ACC Around the World | Localized Research, Education and Networking Focus of 2019 Latin America Conference

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Nearly 1,200 cardiovascular professionals took part in ACC's Latin America Conference 2019 in Cartagena, Colombia, in July.

Hosted in collaboration with the Colombian Society of Cardiology and Cardiovascular Surgery, the three-day meeting examined evidence-based strategies, as well as provided opportunities to share best practices, network with colleagues from around the region and hear from global experts on hot topics.

Conference Chairs Hector I. Michelena, MD, FACC, and Miguel Urina-Triana, MD, MSc, FACC, kicked off the meeting with a focused session looking at the global implications of the cardiovascular disease epidemic in the developing world.

Other sessions addressed topics like coronary artery disease, infectious diseases and the heart, the power of data, and more.

One session, facilitated by ACC Membership Committee Chair Hadley Wilson, MD, FACC, highlighted efforts in North Carolina to create a regional STEMI network and potential opportunities to apply lessons learned from these efforts to work being done in Latin America and other regions with ACC's Global Heart Attack Treatment Initiative.

In addition to the educational sessions, the Latin American Conference 2019 provided a unique forum for sharing new science from across the region. More than 125 poster abstracts were accepted, including one assessing links between smartphone use and obesity (see sidebar).

Jose P. Lopez-Lopez, MD (Colombia), Maria Lícia Ribeiro Cury Pavão, MD (Brazil), and Gaston Guzmán, MD (Argentina) were recognized as Latin America Conference 2019 Abstract Winners.

Attending an international congress allows me to update my knowledge and get first-hand information from different international authorities.  
— Mateo Mejia Zuluaga, MD

Lopez-Lopez's research looked at the "Relationship of Obesity and Low Handgrip Strength or Sarcopenic Obesity as a Predictor of the Presence of Cardiovascular Disease," while Pavão's addressed "Electrical Storm in Chagas Heart Disease Patients With Implantable Cardioverter Defibrillator - Clinical Predictors, Outcome and Arrhythmic Characteristics: A Prospective Registry From a University Hospital."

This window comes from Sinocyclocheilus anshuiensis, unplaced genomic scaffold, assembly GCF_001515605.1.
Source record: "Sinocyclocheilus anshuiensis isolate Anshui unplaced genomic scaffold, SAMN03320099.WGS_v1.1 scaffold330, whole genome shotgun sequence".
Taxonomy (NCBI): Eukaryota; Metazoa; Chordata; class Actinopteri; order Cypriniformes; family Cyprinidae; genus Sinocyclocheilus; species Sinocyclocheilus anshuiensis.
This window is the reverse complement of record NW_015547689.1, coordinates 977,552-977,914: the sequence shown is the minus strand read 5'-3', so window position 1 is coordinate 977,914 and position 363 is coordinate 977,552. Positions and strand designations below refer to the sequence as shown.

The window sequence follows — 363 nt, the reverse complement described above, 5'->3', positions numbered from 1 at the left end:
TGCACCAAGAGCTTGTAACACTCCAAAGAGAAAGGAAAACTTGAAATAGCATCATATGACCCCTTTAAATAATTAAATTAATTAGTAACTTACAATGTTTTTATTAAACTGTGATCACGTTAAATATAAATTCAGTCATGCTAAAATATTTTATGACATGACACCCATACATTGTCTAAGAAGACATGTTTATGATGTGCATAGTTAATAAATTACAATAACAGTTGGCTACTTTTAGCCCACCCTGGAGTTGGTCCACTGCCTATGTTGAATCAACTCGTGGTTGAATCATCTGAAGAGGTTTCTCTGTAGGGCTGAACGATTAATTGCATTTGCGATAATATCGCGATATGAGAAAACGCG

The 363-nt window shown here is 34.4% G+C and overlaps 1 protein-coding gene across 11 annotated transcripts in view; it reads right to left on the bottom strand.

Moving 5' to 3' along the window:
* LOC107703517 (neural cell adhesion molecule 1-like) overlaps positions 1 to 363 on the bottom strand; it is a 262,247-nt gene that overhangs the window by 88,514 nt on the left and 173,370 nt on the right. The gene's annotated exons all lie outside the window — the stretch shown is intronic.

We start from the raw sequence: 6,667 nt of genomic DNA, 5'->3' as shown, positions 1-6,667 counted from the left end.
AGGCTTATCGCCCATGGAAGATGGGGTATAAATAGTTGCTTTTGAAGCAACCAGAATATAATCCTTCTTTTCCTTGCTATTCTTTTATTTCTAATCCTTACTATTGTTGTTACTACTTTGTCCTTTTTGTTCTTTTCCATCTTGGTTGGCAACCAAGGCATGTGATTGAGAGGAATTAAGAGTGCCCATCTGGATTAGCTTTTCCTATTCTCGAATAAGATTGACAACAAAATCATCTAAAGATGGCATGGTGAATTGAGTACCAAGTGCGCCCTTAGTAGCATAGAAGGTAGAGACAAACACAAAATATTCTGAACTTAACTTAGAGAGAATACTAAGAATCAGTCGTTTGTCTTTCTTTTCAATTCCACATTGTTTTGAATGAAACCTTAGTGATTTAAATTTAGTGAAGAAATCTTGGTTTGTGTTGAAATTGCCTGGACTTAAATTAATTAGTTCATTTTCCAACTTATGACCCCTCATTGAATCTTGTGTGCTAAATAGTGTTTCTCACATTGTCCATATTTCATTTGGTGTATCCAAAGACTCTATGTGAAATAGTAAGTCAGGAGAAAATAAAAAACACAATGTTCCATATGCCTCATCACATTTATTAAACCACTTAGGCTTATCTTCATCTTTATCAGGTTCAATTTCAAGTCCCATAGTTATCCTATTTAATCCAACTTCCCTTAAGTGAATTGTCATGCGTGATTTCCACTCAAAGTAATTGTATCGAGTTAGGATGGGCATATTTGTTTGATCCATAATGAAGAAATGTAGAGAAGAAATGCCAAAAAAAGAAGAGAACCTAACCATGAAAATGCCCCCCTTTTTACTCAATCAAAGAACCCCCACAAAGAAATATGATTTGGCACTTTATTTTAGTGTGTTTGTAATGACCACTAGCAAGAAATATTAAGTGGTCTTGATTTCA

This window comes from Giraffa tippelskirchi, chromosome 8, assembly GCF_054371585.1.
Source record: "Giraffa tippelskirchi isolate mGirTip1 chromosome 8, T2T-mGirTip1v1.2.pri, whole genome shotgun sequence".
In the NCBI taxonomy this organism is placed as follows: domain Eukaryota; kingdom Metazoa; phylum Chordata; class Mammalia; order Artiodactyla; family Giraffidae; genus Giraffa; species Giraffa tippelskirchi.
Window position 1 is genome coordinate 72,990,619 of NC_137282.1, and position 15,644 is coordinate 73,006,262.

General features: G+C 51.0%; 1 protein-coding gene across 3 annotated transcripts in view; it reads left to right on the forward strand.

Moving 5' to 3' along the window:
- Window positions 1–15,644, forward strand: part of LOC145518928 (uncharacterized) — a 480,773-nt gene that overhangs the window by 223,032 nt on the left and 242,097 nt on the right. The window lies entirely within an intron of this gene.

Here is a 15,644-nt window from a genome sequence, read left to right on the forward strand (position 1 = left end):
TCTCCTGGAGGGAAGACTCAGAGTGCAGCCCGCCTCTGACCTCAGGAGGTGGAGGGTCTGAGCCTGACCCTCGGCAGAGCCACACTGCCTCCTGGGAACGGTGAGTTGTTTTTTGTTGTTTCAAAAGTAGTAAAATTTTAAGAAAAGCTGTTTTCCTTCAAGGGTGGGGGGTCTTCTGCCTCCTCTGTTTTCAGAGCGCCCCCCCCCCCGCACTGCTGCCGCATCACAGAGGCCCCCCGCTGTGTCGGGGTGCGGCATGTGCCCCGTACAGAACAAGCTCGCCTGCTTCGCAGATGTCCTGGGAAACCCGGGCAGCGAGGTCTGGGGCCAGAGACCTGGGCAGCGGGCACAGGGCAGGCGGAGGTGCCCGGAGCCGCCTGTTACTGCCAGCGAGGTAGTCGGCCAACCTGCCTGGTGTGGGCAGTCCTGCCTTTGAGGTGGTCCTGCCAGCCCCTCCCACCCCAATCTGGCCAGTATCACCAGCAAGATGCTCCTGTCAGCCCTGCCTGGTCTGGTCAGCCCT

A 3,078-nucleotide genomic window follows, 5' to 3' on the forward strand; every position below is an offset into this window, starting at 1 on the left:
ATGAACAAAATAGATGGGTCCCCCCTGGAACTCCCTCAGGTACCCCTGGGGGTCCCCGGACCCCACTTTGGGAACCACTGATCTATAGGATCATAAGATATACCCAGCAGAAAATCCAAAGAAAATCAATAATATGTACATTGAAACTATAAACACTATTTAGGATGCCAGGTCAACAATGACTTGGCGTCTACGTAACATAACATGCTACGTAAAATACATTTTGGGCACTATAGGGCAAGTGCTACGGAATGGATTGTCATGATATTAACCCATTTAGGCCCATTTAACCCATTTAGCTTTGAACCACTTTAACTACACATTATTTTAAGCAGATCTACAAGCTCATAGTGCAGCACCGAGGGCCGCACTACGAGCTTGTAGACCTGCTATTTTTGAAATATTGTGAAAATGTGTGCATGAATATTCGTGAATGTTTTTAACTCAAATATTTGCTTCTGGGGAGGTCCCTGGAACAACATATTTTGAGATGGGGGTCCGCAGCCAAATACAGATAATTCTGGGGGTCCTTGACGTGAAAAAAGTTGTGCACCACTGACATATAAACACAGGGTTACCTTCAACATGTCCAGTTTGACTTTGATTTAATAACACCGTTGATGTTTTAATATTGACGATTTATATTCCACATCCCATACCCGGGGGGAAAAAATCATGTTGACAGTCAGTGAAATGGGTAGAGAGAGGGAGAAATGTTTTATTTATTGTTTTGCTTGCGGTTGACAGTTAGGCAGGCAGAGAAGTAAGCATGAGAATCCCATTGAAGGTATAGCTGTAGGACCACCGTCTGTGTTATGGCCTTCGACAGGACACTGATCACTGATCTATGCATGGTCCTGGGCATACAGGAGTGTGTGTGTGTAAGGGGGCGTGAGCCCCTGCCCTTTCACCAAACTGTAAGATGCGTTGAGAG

Guzman's research focused on the "Relationship Between Lipoprotein (a) and Genetic Polymorphisms of Plasminogen Activator Inhibitor-1 With Coronary Artery Disease Extension, Presence of Intracoronary Thrombus, Abnormal TIMI Flow and Type of Acute Coronary Syndromes."

All three winners will have the chance to present their abstracts at ACC.20 Together With the World Congress of Cardiology in March 2020 in Chicago.

Smartphones and Obesity

As smartphones continue to be an inherent part of life and grow as a primary source of entertainment –particularly among young people – they also lead to a decrease in physical activity. A poster abstract, presented at the Latin America Conference 2019, found that university students who used their smartphones five or more hours a day had a 43 percent increased risk of obesity.

Researchers analyzed 1,060 students of the Health Sciences Faculty at the Simón Bolívar University from June to December 2018. The study group consisted of 700 women and 360 men, with average ages 19 and 20 years old, respectively.

Since I was a little girl, I've been surrounded by cardiologists. My dad is a cardiologist-electrophysiologist. He always taught me how beautiful the heart is from its anatomy to its physiology. Today I can fulfill my dream of studying it thoroughly, being a resident of cardiology.  
— Laura Duque Gonzalez, MD

Participating men were 36.1 percent likely to be overweight and 42.6 percent likely to be obese. Women, on the other hand, were 63.9 percent likely to be overweight and 57.4 percent likely to be obese.

Results showed that 26 percent of the participants who were overweight and 4.6 percent who were obese spent more than five hours using their device. Furthermore, those who spent more than five hours a day were more likely to have other lifestyle habits that increase the risk of cardiovascular disease, such as eating fast food, drinking sugary drinks and having decreased physical activity.

"The results of this study allow us to highlight one of the main causes of physical obesity, a risk factor for cardiovascular disease," said Mirary Mantilla-Morrón, a cardiac pulmonary and vascular rehabilitation specialist at the Health Sciences Faculty at the Simón Bolívar University in Barranquilla, Colombia, and lead author of the study.

The conference is integration and knowledge without borders. 
— Juan Justiniano Encina, MD

"We have also determined that the amount of time in which a person is exposed to the use of technologies – specifically prolonged cell phone use – is associated with the development of obesity."

Follow the Highlights

Search #ACCIntlConf on Twitter for live coverage from the meeting. Also check out ACC's Facebook page to watch the following two sessions on demand:

  • Adalberto Quintero Baiz, MD, FACC; Y. S. Chandrashekhar, MD, FACC; Richard Kovacs, MD, FACC; Pamela B. Morris, MD, FACC; and C. Michael Valentine, MD, MACC, discuss the top clinical trials of 2019 and how they'll impact practice.
  • Juan Aranda Jr., MD, FACC; Viviana Navas, MD; Maria Juliana Rodriguez, MD; and Jose Miguel Torres, MD, FACC, take part in a heart failure session on the top questions you want to know the answers to, but are afraid to ask.

Keywords: ACC Publications, Cardiology Magazine, Coronary Artery Disease, Lipoprotein(a), Risk Factors, Plasminogen Activator Inhibitor 1, Acute Coronary Syndrome, Myocardial Infarction, Latin America, Defibrillators, Implantable, Hospitals, University, Prospective Studies, Obesity, Overweight, Cardiovascular Diseases, Life Style, Exercise, Thrombosis, Registries, Polymorphism, Genetic

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